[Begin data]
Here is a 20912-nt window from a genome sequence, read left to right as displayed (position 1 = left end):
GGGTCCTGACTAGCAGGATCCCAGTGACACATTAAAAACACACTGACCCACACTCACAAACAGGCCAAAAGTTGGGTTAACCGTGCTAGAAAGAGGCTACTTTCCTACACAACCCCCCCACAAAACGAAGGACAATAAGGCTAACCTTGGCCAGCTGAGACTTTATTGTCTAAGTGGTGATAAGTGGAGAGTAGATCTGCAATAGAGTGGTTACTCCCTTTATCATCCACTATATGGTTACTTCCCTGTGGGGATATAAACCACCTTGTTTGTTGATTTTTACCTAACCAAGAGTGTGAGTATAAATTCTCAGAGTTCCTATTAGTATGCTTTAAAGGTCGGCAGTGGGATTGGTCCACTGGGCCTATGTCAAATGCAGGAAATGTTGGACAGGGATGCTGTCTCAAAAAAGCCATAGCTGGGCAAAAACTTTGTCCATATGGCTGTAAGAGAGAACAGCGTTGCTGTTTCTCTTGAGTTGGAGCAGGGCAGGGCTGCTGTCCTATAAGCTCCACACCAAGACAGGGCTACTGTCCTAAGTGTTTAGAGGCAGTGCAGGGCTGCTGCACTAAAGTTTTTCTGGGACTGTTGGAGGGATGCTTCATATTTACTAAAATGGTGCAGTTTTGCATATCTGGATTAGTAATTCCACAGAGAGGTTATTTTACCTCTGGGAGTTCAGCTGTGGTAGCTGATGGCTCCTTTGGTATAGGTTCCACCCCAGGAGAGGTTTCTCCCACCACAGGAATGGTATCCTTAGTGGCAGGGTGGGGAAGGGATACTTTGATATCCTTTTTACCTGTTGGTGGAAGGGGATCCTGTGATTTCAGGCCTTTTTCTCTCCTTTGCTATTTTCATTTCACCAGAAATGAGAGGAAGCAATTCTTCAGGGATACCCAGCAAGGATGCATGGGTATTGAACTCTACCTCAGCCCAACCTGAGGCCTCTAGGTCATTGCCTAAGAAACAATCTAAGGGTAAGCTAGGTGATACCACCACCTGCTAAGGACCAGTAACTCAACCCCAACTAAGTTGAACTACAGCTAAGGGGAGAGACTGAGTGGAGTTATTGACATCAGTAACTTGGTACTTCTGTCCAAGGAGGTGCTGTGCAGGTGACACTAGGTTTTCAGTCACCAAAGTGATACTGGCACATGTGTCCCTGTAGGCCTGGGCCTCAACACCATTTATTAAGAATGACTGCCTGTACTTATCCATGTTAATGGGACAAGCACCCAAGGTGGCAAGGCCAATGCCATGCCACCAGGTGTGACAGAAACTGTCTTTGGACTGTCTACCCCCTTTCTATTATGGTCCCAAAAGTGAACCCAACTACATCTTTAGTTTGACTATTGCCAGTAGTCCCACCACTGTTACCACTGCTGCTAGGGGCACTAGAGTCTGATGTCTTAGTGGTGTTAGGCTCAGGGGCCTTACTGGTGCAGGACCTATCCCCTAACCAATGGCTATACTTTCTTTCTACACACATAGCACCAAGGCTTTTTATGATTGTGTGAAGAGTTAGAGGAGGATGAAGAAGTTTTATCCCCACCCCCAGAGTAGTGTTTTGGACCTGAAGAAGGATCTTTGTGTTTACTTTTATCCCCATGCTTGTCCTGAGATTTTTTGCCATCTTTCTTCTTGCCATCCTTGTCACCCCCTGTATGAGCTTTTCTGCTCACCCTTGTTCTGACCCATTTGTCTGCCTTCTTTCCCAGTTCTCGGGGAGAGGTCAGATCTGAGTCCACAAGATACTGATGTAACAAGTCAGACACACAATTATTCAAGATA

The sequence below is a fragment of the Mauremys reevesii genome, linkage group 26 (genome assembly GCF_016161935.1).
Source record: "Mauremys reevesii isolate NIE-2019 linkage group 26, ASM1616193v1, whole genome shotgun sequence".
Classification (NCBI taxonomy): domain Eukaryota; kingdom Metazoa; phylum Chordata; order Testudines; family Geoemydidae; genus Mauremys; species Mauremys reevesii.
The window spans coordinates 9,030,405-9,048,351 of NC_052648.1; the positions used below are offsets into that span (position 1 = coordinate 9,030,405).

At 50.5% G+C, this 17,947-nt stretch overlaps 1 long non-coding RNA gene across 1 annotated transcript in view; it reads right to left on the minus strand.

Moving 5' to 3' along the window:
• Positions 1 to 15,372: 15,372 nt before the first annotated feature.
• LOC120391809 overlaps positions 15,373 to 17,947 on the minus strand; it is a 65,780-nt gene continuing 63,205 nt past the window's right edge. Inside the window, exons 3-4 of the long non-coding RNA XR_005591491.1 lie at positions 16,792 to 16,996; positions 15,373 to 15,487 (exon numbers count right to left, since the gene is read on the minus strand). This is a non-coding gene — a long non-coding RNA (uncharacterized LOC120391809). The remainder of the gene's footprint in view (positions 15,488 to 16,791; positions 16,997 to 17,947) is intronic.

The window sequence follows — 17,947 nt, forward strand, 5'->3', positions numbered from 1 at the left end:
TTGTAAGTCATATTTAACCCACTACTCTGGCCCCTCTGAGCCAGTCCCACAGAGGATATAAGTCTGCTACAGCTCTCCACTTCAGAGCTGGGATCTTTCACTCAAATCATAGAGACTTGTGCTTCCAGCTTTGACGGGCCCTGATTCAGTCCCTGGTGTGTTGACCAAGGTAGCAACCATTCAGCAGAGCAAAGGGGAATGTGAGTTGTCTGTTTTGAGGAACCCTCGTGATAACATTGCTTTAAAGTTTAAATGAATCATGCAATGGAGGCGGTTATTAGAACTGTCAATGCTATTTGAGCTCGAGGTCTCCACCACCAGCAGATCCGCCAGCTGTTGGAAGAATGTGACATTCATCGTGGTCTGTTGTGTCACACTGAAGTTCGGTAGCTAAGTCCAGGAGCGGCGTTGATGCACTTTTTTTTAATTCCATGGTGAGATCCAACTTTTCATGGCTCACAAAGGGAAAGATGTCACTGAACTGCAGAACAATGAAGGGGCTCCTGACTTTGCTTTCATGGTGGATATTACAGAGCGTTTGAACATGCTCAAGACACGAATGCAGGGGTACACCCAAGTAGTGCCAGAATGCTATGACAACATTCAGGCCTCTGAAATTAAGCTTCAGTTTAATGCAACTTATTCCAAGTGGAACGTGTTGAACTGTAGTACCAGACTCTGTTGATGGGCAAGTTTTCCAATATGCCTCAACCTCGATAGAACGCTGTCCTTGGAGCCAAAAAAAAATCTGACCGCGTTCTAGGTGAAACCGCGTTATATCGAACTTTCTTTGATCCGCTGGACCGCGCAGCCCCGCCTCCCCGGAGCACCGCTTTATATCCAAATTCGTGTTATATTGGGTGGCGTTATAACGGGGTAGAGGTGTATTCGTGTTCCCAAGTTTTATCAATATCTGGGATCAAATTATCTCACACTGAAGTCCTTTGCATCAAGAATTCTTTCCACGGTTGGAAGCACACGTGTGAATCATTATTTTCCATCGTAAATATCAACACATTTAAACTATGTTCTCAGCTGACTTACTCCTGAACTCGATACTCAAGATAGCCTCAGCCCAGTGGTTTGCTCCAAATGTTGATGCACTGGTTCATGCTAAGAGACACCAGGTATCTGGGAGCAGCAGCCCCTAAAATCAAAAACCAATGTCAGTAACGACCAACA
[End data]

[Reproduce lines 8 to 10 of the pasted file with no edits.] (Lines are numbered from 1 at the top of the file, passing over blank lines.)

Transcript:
Moving 5' to 3' along the window:
• Positions 1 to 15,372: 15,372 nt before the first annotated feature.
• LOC120391809 overlaps positions 15,373 to 17,947 on the minus strand; it is a 65,780-nt gene continuing 63,205 nt past the window's right edge. Inside the window, exons 3-4 of the long non-coding RNA XR_005591491.1 lie at positions 16,792 to 16,996; positions 15,373 to 15,487 (exon numbers count right to left, since the gene is read on the minus strand). This is a non-coding gene — a long non-coding RNA (uncharacterized LOC120391809). The remainder of the gene's footprint in view (positions 15,488 to 16,791; positions 16,997 to 17,947) is intronic.